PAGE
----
"Now, then," said Thurston, still impassive as ever, "come forward, and let me see what it is! Mr. Evanson has no business to send you to me. I'm merely an acquaintance of his, and I'm certainly not a collector. What is it you have to show me?"
The untidy and unwashed person took small notice of this impatient outburst. He advanced to the table, placed his parcel near the lamp, and proceeded to divest it of its wrappings. He kept himself between Thurston and the parcel while this was going on, and he did not speak until he suddenly turned round, and said, with a note of pride and triumph in his voice:
"There, Mr. Thurston, look at that!"
Thurston, during the unfolding of the parcel, had fallen into a sort of day-dream. He came out of it with a start, and looked at the object which his visitor had placed on the table in the full light of the lamp. A sudden gleam came into his rather dull eyes; a sudden exclamation burst from his lips.
"Ah!" he said.
The man smiled, and rubbed his hands. He chuckled.
"I thought that would move you, Mr. Thurston!" he said. "It's a beauty, isn't it?"
Thurston made no answer to this. He advanced to the table and stood at its edge, contemplating the thing which his visitor had been so anxious to exhibit. He found himself staring at an ivory statue of the god Ganesha, and wondering at the exquisite beauty of the workmanship, the subtle tints of the ivory, the atmosphere of the mystic East, which its mere dumb presence suggested and conveyed.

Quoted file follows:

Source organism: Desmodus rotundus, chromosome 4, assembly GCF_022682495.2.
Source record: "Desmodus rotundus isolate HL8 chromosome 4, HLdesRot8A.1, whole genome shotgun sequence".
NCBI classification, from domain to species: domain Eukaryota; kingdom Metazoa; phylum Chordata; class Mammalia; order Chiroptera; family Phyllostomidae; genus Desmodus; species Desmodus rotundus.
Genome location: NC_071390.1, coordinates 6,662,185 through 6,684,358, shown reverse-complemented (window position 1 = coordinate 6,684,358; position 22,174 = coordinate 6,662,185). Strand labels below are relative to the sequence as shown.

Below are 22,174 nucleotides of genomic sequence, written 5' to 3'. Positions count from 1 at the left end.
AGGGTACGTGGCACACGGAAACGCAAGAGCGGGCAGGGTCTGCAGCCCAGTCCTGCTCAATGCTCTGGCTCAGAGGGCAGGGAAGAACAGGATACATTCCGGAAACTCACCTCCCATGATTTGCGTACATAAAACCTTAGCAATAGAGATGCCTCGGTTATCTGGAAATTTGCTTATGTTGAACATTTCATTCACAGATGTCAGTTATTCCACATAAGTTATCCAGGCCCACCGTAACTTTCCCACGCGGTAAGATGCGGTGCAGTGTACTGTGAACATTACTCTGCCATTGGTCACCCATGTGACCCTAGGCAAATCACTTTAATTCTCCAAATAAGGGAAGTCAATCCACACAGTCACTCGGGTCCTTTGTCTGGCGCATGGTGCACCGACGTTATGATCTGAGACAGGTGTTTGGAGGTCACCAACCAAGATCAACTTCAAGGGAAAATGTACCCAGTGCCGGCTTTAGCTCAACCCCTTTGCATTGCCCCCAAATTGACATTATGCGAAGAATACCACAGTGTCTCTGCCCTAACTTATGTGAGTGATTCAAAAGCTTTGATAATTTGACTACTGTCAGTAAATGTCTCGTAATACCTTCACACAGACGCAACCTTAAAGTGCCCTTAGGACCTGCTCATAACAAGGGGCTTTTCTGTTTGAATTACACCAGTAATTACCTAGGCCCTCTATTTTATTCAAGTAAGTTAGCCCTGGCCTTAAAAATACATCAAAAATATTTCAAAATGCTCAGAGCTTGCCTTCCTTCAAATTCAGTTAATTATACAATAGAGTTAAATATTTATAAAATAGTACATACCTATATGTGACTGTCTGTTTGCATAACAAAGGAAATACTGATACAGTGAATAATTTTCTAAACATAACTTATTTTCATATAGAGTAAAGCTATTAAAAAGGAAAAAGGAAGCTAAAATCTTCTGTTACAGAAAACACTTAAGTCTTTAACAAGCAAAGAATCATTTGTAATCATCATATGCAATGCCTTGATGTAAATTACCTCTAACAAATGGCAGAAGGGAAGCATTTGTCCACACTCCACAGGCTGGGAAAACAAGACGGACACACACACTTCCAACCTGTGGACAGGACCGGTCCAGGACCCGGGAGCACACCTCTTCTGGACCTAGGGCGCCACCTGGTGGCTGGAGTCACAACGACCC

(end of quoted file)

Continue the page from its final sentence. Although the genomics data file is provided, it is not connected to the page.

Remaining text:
It was not a thing of any great size—its height was some ten inches, its breadth six; a cigar-box would have held it. And to Thurston, steeped to the lips in the odour and colour of the Orient, it represented a world of art and of dreams. He stared at the god; the god stared at him out of a pair of amethyst eyes, cunningly set into the creamy white of the ivory. A strange intoxication stole into Thurston's soul. He heard himself presently talking in set fashion, calmly, methodically, as though he were in a shop, buying something. He heard his visitor's replies.
"You want to sell this?"